Lifecycles of tropical cyclones predicted in global computer model

Dec 19, 2008

The initial results of the first computer model that simulates the global atmosphere with a detailed representation of individual clouds have been analyzed by a team of scientists at the International Pacific Research Center (IPRC) at the University of Hawai`i at Mānoa, Japan-Agency for Marine Earth Science and Technology (JAMSTEC), and the University of Tokyo.

The model, called the Nonhydrostatic ICosahedral Atmospheric Model (NICAM), was developed for the supercomputer Earth Simulator at JAMSTEC. Given the atmospheric conditions that were present 1-2 weeks before the observed cyclones formed, the model successfully reproduced the birth of two real tropical cyclones that formed in the Indian Ocean in December 2006 and January 2007.

The model captured the timing and location of the formation of the observed cyclones as well as their paths and overall evolution. "We attribute the successful simulation to the realistic representation of both the large-scale circulation and the embedded convective vortices and their merging," says Hironori Fudeyasu, lead author of the study and IPRC postdoctoral fellow.

Atmospheric computer models with sufficient detail to represent clouds have greatly added to an understanding of local and regional climate, but huge computational needs in the past have allowed these models to be run only for small areas. "The high temporal and spatial resolution datasets provided by NICAM in this and future simulations will allow detailed studies of tropical cyclone genesis and evolution, as well as other weather and climate-related phenomena," says co-author Yuqing Wang, UH meteorology professor and IPRC research team leader. He believes the results will usher in a new era in weather and climate prediction.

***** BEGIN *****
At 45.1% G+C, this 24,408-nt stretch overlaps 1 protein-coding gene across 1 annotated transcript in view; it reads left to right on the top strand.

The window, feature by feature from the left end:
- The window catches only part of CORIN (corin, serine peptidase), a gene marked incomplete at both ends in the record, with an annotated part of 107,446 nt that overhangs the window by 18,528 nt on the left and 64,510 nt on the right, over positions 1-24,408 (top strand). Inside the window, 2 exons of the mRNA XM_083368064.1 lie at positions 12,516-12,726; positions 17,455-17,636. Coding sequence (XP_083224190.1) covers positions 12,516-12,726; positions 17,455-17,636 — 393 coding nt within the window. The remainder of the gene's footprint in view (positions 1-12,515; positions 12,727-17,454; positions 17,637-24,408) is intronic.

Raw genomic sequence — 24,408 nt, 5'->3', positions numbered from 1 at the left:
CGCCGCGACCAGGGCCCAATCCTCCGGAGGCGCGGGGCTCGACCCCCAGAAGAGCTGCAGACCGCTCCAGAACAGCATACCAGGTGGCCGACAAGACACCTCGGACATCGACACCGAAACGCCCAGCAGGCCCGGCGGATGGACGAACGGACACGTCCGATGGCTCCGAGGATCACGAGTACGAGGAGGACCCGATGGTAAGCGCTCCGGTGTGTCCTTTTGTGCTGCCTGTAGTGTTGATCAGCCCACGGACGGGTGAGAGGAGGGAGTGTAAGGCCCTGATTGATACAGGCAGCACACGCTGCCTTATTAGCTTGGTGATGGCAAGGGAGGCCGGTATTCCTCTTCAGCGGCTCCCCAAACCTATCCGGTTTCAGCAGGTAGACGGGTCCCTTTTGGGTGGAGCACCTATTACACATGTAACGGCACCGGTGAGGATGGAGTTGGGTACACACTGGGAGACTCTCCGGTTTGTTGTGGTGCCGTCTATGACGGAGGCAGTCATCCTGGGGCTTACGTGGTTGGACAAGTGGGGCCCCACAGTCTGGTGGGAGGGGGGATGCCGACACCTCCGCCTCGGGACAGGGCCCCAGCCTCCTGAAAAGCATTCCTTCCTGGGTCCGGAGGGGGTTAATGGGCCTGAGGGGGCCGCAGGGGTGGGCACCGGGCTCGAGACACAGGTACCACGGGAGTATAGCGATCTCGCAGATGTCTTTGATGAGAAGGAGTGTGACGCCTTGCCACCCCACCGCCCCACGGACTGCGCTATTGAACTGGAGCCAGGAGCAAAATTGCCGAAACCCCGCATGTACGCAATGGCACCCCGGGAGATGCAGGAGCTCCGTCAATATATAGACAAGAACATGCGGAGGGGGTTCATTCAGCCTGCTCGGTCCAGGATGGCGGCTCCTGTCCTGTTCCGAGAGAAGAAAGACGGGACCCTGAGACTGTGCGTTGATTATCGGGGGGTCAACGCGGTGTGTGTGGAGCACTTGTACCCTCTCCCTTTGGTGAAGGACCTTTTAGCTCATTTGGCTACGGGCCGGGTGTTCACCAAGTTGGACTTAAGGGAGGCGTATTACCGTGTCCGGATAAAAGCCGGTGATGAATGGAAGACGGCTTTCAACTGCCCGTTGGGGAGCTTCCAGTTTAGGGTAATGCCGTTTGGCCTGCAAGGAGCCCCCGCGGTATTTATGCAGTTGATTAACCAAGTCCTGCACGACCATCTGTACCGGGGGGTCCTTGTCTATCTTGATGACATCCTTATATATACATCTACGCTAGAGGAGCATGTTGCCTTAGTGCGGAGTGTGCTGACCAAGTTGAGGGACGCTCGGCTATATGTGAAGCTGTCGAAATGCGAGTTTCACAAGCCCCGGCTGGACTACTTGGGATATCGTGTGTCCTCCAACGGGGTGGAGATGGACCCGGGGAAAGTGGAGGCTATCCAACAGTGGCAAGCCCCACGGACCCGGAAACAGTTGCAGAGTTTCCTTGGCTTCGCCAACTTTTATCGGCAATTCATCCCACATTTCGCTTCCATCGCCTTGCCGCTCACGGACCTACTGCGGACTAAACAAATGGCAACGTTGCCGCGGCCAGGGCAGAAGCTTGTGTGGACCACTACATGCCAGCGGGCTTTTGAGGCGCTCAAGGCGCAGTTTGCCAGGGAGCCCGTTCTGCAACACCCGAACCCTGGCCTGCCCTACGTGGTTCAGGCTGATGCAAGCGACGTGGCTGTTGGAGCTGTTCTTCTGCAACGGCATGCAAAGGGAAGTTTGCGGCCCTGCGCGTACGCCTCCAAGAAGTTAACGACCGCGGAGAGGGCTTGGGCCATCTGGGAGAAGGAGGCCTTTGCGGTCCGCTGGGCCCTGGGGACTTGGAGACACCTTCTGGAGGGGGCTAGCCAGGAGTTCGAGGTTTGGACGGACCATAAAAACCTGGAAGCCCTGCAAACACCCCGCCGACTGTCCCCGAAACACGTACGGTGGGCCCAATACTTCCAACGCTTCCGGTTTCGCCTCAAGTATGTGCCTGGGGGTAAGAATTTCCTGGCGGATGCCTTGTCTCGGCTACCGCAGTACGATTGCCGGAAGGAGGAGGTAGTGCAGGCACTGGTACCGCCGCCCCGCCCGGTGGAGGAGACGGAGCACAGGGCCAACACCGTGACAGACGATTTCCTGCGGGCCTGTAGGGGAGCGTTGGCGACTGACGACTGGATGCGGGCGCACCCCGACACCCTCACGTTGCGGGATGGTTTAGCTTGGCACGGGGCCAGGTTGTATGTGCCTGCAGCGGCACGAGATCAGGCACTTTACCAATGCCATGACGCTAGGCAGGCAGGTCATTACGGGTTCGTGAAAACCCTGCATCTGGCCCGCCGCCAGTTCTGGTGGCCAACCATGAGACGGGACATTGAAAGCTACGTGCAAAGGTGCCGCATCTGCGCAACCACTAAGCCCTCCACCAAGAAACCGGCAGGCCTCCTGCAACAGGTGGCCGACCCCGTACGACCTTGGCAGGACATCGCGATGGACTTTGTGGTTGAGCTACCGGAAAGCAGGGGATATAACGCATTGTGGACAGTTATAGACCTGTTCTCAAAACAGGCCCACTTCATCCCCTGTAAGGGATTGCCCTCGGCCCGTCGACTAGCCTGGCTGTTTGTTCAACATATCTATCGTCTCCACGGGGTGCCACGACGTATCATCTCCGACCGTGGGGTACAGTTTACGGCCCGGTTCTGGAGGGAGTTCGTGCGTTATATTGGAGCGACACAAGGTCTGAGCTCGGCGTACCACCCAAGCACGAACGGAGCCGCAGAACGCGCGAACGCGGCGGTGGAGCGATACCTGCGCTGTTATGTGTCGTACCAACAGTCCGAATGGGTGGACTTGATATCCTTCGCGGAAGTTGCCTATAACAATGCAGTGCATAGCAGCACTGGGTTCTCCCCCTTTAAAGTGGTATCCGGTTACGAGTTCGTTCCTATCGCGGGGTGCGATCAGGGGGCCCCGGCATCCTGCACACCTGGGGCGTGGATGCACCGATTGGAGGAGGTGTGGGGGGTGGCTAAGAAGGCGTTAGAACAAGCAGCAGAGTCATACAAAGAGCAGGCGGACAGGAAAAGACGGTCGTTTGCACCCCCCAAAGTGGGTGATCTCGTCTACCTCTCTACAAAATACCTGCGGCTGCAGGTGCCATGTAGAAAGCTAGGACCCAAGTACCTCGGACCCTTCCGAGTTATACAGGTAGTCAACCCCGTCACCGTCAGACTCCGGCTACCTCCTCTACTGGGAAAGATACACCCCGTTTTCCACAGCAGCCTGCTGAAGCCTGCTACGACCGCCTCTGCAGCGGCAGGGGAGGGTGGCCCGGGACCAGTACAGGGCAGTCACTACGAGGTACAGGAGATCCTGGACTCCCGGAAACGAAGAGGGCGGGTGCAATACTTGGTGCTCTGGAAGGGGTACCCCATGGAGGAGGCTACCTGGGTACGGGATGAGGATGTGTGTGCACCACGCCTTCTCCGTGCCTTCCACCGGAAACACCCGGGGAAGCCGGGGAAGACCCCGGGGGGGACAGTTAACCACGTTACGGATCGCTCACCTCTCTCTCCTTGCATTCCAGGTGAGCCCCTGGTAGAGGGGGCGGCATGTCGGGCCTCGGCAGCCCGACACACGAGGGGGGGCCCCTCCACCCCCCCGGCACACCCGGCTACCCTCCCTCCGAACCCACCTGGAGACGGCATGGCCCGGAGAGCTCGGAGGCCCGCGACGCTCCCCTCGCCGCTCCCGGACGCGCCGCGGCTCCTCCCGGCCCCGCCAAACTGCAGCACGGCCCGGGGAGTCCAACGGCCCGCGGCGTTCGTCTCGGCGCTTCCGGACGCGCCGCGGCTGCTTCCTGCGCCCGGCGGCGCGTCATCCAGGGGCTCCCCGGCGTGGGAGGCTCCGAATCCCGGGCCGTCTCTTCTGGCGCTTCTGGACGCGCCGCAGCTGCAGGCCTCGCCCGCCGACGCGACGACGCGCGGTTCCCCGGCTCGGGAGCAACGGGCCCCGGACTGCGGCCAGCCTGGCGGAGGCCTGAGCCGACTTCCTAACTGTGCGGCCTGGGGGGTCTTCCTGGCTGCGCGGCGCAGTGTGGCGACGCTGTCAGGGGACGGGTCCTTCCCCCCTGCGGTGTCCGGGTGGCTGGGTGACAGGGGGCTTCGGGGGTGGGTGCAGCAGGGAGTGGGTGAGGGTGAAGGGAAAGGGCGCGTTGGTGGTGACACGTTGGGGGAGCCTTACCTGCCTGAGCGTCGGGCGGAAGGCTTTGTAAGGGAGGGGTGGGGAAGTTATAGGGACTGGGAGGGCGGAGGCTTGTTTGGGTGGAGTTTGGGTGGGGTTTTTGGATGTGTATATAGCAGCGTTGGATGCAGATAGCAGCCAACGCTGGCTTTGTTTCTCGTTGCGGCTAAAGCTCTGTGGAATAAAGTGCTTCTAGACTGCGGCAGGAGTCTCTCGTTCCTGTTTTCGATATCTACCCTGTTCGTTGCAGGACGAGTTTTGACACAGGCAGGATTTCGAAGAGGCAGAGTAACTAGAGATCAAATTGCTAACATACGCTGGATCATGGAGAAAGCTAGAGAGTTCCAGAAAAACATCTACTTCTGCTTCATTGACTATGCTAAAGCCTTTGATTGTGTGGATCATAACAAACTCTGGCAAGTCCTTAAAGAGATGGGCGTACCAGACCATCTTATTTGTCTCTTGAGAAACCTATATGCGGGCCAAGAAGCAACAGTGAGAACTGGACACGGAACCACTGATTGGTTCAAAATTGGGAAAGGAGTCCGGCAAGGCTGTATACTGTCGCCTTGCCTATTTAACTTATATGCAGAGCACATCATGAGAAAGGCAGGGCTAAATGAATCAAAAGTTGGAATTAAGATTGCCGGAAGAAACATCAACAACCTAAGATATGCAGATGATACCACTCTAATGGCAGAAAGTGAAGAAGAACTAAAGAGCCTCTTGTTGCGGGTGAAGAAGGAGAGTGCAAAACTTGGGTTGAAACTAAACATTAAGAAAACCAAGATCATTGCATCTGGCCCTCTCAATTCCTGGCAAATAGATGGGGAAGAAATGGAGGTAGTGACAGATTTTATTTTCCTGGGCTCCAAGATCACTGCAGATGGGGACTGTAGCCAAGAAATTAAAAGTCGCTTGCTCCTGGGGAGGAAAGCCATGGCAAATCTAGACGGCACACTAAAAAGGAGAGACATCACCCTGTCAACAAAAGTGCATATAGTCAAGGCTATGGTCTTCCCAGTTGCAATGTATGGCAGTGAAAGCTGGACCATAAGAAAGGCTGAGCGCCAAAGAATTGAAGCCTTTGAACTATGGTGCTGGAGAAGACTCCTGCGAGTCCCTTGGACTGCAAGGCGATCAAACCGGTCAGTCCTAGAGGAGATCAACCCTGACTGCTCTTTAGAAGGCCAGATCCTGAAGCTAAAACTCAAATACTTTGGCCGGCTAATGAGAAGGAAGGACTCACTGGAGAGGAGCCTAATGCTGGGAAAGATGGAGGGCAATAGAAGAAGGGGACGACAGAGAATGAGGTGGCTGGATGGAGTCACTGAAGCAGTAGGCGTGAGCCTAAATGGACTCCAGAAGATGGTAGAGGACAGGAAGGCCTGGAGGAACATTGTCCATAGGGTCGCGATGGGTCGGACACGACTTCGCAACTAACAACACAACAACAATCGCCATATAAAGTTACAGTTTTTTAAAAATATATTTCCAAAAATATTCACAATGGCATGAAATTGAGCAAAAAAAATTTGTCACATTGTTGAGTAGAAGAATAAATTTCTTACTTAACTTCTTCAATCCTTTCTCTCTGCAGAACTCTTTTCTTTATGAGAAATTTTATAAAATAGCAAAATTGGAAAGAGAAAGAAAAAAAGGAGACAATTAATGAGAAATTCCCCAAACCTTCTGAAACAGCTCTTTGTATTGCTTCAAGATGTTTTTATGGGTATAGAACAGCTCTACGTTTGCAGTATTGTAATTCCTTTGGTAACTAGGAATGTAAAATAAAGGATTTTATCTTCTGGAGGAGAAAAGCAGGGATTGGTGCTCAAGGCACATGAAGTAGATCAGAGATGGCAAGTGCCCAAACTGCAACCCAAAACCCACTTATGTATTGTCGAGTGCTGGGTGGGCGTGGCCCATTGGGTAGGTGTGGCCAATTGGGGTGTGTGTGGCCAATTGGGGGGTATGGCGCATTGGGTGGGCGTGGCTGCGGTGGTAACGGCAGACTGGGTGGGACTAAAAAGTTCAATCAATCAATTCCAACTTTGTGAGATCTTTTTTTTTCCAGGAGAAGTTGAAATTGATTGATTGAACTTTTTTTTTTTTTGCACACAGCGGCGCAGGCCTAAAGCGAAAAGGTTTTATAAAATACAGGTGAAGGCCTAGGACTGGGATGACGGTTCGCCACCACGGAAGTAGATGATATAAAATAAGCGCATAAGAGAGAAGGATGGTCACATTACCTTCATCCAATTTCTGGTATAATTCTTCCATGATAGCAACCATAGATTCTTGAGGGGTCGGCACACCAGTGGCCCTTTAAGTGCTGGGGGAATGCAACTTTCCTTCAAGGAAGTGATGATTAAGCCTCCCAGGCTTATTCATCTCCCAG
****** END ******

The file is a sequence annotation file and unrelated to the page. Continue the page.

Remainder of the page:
Citation: Fudeyasu, H., Y. Wang, M. Satoh, T. Nasuno, H. Miura, and W. Yanase (2008), Global cloud-system-resolving model NICAM successfully simulated the lifecycles of two real tropical cyclones, Geophys. Res. Lett., 35, L22808, doi:10.1029/2008GL036003. The study was selected by the journal editors as a research highlight. www.agu.org/journals/scripts/highlight.php?pid=2008GL036003

Source: University of Hawaii at Manoa

Explore further: NASA sees new depression forms near Solomon Islands

Related Stories

No major US hurricane landfalls in nine years

May 14, 2015

The United States hasn't experienced the landfall of a Category 3 or larger hurricane in nine years – a string of years that's likely to come along only once every 177 years, according to a new NASA study.

El Nino will be 'substantial' warn Australian scientists

May 12, 2015

Australian scientists Tuesday forecast a "substantial" El Nino weather phenomenon for 2015, potentially spelling deadly and costly climate extremes, after officially declaring its onset in the tropical Pacific.

Recommended for you

NASA sees new depression forms near Solomon Islands

12 hours ago

The Southern Pacific Ocean Tropical Cyclone Season just got an extension with the birth of a new tropical depression near the Solomon Islands. NASA's Aqua satellite passed over the new depression and saw ...

Monitoring volcanoes with ground-based atomic clocks

18 hours ago

An international team led by scientists from the University of Zurich finds that high-precision atomic clocks can be used to monitor volcanoes and potentially improve predictions of future eruptions. In addition, a ground-based ...

User comments : 0

Please sign in to add a comment. Registration is free, and takes less than a minute. Read more

Click here to reset your password.
Sign in to get notified via email when new comments are made.